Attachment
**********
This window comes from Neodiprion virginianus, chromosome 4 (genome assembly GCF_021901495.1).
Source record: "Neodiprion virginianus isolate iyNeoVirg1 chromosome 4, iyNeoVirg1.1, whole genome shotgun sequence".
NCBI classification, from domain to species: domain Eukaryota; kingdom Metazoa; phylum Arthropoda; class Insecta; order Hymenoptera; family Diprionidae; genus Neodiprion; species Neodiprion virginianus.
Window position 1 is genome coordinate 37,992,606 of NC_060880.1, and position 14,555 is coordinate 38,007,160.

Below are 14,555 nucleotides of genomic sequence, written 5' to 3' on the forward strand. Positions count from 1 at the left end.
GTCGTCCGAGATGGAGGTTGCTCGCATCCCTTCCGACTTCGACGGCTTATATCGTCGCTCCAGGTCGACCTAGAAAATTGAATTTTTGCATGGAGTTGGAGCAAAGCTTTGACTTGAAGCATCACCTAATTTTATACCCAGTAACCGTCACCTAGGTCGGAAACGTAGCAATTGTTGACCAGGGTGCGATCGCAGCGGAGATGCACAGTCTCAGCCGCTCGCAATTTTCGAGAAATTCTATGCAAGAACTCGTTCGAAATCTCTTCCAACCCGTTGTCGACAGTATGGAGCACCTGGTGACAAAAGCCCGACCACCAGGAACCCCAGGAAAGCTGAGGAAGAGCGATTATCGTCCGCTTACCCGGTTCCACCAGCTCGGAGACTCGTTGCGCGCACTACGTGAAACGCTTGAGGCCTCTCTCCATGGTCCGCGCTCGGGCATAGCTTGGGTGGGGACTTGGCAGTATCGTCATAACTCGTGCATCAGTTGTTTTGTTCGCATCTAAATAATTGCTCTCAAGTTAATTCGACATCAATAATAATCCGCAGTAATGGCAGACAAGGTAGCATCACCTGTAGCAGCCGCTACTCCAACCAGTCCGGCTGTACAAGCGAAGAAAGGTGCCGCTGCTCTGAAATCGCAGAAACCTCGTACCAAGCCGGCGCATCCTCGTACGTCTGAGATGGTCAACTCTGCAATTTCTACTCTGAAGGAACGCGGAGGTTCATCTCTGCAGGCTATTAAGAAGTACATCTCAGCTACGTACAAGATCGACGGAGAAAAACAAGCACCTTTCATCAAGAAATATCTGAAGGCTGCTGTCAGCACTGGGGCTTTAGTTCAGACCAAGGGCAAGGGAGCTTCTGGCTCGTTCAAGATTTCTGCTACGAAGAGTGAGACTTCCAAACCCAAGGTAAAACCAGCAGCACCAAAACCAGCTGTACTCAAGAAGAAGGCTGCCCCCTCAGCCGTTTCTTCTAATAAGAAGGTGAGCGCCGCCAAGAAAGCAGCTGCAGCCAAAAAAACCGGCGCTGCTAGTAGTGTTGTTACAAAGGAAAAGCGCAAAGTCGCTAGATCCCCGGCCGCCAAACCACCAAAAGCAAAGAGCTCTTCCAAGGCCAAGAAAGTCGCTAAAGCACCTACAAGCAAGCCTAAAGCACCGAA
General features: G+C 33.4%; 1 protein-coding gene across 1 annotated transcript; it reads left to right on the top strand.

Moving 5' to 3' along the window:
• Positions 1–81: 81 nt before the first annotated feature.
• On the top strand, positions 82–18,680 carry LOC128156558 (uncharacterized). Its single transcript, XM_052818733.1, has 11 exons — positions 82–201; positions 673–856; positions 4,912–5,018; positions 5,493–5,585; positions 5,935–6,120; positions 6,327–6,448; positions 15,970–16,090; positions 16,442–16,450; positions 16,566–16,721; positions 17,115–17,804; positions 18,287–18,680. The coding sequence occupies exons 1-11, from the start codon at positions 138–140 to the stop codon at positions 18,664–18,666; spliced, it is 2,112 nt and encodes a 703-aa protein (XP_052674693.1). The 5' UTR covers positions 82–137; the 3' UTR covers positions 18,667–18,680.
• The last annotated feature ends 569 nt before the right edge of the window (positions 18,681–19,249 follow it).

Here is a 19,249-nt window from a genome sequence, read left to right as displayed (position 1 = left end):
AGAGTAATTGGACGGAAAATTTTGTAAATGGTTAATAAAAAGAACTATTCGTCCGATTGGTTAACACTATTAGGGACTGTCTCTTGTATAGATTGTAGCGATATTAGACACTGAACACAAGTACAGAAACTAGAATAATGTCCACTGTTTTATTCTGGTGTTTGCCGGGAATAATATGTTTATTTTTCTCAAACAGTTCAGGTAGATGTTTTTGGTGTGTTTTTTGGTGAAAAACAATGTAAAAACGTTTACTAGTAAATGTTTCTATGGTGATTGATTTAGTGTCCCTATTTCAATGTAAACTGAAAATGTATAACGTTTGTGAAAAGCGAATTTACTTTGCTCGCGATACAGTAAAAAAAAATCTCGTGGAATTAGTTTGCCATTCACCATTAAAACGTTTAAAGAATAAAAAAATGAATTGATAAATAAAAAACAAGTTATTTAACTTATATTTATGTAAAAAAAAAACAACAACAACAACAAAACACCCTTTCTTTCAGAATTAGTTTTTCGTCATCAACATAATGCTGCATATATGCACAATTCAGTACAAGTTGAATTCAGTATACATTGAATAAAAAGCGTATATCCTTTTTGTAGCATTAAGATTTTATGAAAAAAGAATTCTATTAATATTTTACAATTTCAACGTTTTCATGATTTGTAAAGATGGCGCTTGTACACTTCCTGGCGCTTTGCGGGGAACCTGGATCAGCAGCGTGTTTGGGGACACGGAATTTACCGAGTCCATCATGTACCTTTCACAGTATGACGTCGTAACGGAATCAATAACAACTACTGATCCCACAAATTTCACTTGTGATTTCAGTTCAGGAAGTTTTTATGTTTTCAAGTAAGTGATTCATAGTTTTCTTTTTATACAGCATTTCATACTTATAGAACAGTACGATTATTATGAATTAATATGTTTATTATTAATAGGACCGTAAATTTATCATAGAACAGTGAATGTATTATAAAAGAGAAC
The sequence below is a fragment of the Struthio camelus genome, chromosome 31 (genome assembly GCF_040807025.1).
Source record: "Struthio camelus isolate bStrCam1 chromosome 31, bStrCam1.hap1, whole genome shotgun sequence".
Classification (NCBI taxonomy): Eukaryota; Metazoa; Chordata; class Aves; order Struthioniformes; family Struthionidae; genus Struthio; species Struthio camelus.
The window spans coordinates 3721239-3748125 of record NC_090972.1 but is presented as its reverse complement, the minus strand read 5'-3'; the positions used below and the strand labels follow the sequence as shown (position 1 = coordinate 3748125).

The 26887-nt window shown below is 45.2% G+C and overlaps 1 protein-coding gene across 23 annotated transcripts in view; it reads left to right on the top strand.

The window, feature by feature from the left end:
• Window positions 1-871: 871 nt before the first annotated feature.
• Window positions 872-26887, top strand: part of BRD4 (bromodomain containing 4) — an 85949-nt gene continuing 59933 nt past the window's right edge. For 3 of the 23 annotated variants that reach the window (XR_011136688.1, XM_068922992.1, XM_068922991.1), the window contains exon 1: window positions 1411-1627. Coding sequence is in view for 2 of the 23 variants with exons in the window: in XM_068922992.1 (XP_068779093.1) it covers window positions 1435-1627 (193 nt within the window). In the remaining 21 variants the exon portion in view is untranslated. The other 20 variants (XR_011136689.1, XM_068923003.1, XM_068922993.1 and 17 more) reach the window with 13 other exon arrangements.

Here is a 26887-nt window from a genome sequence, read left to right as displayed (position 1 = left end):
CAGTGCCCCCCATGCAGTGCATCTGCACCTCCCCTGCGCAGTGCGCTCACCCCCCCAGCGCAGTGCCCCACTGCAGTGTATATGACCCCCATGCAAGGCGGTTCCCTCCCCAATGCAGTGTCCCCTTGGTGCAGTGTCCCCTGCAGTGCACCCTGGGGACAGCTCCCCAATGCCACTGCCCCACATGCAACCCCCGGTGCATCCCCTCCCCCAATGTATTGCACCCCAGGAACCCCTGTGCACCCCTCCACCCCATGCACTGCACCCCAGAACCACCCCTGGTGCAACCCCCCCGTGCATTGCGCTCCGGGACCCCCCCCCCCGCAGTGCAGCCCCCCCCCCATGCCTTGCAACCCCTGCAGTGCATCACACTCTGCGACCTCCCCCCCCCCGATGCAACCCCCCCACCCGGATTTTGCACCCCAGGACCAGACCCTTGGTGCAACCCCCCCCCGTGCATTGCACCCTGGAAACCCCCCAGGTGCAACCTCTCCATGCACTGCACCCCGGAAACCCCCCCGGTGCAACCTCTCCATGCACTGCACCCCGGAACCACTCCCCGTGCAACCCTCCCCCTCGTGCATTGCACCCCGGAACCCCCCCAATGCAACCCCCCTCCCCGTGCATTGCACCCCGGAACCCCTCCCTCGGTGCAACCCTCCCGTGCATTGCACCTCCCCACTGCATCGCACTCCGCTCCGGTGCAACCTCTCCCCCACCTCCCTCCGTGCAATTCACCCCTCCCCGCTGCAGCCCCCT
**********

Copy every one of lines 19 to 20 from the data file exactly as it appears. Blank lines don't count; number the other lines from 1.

The window, feature by feature from the left end:
• Window positions 1-871: 871 nt before the first annotated feature.